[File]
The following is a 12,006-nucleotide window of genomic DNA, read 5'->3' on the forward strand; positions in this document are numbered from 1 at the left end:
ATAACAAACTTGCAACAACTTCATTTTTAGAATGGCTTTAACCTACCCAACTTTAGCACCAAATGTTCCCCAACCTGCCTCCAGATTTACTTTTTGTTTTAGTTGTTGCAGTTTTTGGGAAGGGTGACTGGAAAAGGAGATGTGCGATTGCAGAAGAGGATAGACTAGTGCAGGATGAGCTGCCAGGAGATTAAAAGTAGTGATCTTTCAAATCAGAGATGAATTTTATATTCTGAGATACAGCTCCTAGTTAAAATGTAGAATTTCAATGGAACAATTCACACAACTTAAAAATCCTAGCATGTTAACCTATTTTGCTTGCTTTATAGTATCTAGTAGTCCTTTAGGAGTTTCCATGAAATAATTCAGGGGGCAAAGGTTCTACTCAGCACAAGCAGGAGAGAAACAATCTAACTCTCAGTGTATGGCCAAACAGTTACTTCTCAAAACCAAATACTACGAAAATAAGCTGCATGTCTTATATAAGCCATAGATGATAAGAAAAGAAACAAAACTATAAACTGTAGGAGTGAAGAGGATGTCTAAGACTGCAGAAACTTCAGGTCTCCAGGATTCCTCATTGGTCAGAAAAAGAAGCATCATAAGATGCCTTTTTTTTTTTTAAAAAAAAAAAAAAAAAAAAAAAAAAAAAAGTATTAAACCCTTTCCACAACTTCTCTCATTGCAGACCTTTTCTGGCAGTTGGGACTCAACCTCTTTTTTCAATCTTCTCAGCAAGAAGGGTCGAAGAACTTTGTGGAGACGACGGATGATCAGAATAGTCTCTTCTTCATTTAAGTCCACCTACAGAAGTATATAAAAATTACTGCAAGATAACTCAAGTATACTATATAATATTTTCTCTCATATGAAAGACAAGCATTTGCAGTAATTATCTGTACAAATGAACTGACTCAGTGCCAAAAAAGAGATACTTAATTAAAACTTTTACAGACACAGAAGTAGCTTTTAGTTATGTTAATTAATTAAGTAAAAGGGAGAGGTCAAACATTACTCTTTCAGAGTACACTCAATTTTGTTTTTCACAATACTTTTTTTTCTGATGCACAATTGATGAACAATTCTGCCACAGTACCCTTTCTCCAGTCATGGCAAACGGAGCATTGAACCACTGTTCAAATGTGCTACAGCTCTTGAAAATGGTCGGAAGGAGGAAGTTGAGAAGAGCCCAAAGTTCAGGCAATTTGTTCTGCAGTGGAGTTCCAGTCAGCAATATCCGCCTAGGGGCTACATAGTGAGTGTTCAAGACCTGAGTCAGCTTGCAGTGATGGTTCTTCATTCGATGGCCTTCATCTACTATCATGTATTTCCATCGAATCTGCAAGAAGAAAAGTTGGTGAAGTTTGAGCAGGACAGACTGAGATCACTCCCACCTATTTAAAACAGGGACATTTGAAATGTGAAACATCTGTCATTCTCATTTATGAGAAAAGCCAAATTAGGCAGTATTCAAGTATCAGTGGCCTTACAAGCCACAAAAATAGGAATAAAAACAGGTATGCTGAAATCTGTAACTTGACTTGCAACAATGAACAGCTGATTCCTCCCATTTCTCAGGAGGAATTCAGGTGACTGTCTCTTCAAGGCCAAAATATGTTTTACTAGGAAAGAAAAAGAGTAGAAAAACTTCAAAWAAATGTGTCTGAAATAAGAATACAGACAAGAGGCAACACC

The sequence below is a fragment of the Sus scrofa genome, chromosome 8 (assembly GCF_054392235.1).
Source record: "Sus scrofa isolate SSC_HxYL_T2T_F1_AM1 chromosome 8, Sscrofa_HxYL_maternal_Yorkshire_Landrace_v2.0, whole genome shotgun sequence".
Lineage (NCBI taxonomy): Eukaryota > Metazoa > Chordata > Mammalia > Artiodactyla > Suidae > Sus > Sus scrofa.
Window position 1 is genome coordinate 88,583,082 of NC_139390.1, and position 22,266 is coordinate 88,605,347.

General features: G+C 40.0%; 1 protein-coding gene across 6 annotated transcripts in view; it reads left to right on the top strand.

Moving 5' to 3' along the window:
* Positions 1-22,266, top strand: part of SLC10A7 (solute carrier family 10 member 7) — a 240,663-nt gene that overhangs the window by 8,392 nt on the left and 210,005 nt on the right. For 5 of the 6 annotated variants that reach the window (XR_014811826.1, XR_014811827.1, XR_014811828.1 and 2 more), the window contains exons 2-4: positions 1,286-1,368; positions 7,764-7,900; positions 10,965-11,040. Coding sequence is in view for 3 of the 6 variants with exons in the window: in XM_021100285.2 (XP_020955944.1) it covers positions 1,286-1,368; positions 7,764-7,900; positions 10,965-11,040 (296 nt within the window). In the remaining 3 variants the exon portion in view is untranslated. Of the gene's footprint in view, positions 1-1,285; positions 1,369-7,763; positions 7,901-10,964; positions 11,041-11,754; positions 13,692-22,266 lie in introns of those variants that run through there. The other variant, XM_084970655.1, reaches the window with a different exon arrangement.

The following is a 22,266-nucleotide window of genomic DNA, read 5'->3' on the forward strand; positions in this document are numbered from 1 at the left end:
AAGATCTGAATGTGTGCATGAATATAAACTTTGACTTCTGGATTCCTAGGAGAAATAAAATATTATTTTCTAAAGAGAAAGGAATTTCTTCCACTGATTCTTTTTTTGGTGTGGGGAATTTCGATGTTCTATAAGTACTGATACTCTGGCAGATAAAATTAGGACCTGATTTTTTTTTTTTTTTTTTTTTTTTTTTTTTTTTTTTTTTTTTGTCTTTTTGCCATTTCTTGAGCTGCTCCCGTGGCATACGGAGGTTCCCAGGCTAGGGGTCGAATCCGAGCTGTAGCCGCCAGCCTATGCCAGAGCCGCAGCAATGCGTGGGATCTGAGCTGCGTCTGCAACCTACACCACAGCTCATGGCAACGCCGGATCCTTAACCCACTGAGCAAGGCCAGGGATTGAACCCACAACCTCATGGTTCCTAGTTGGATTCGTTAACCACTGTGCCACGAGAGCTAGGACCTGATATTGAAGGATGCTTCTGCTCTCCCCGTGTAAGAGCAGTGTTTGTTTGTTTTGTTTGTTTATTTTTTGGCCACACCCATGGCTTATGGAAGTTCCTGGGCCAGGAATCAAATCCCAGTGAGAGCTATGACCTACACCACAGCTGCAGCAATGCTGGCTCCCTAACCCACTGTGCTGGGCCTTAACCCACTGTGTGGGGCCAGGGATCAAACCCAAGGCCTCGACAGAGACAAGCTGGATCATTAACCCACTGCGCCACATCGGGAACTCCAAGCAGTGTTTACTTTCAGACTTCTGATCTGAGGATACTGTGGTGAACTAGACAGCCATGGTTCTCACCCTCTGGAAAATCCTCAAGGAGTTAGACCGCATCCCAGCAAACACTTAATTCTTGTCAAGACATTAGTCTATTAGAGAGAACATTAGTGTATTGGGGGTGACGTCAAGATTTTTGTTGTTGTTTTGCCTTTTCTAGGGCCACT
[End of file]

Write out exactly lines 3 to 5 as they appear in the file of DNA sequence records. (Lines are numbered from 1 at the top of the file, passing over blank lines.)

The sequence below is a fragment of the Sus scrofa genome, chromosome 8 (assembly GCF_054392235.1).
Source record: "Sus scrofa isolate SSC_HxYL_T2T_F1_AM1 chromosome 8, Sscrofa_HxYL_maternal_Yorkshire_Landrace_v2.0, whole genome shotgun sequence".
Lineage (NCBI taxonomy): Eukaryota > Metazoa > Chordata > Mammalia > Artiodactyla > Suidae > Sus > Sus scrofa.